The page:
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Initial thoughts on Kantian morality

Immanuel Kant (Renaissance period philosopher) is an interesting guy I have to say. Interestingly, somehow, his ideas actually help to make my ideas clearer. Before i dive in further I should explain briefly Kant’s moral ideas.

To explain it briefly and simply to everyone, Kant’s moral ideology is that an action has moral worth only when there is the right motive.

Consider the shopkeeper’s analogy. Suppose there’s a shopkeeper and an inexperienced customer comes in, and the shopkeeper knows he could shortchange the customer and get away with it, at least that customer wouldn’t know. But the shopkeeper says nonetheless “If I shortchange the customer, word may get out, my reputation would be damaged and I would lose business. So I won’t shortchange this customer.” The shopkeeper does nothing wrong. He gives the correct change. But does his action has moral worth. Kant says no!

The shopkeeper did the right thing only for the wrong reason. For something to have moral worth it is done only for the sake of duty for the sake moral reverence. That is the moral worth.

Kant’s moral ideology is a departure from consequentialism (the idea that a thing is moral if the result is good), particularly utilitarianism that views that a thing is moral when the outcome of the result is good. The reason you do good has no bearing whatsoever. What only matters is that in the end, the action that is taken must maximise pleasure and minimise pain.

Kantian morality, in a sense, is close to the way the Quran describes morality. The Quran repeatedly over and over again stressed that in order for you to attain salvation you have to 1) believe in God and the hereafter and 2) do righteous deeds. Also, anything that is done other than for the sake of God is meaningless.

 But if they ever associated others with Allah in His divinity, then all that they had done would have gone to waste
– Quran, 6:88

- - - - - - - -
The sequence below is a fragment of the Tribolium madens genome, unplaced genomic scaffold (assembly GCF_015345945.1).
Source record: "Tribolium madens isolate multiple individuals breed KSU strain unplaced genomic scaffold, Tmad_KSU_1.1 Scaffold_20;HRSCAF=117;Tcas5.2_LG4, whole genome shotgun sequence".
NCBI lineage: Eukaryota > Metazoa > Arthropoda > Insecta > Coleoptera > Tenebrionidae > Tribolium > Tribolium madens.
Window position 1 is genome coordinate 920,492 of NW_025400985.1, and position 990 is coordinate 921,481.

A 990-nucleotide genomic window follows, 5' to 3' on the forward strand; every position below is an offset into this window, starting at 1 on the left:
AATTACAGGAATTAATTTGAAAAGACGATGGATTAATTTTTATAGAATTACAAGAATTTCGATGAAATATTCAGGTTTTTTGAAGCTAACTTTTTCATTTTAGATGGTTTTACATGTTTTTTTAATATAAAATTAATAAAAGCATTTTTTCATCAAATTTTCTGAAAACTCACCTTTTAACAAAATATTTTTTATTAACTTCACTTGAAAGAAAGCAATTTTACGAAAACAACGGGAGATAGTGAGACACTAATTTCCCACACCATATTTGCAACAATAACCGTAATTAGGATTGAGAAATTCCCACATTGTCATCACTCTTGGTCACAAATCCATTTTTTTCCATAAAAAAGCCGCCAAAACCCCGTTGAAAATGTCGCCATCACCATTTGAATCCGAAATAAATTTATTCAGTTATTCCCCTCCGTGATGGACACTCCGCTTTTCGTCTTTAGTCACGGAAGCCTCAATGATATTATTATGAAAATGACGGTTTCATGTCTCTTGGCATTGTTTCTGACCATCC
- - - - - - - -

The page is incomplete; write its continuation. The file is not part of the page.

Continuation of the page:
We feed you for the sake of God alone: we desire no recompense from you, nor thanks.
– Quran, 76:9

Even if the person saves a human from disaster, feeds thousands of homeless people etc, if he does not do it for the sake of God, his actions have no bearing whatsoever in the eyes of God. The reason is that our highest duty is to Our Master and Sustainer. Neglect this duty, all your actions go to waste.

As you can see Kant realised that morality is not only the actions itself nor the results it produced. It is equally important that it is done for the sake of duty. This is what the Quran teaches.

Nevertheless, Kantian morality is not logically sound, at least that is my understanding for now (well, to me any morality besides God-revealed morality is not sound). Because Kant views (here’s where it gets a little bit confusing) that humans are rational beings and they are autonomous. A man should not do something because of external factors (like pain and pleasure, or the natural law like laws of physics and science) but must act in a way to the laws one gives to own self. To paraphrase, “you be your own God- but use reason in deciding your actions.”

This of course does not make any sense. Man cannot be autonomous beings. Autonomous to Kant means the freedom/ability to act independently of external factors. It is the opposite of heteronomy where one acts according to the dictates of nature. Kant, if you realize, is asking humans to be their own law-maker, their own lord, their own sustainer, their own god.

Quran teaches humans are not autonomous but always depend on God at all times. We depend on God for our survival, livelihood, happiness, salvation, and even our morality. This is the sound and correct teaching. We cannot escape from the natural law (which in other words is divine law). To say differently is an act of contempt and arrogance.

Kant and the Quran have similarities- to do the right thing for the right sake only. But the question of ‘what is the right sake’ differs. This is why I mentioned earlier that somehow Kant helped me to clarify my ideas about God’s morality. Of course, if we have the time we should be studying more moral theories because it helps us to appreciate God-given morality. God said in Quran :

And thus clearly do We spell out Our messages so that the path of the evil-doers might be distinct [from that of the righteous]
– Quran, 6:55

Also learning the way of the evil-doers will help us to see the light. This is how the Quran teaches us to learn. To learn something, it is easier and better if we have two contrasting examples.

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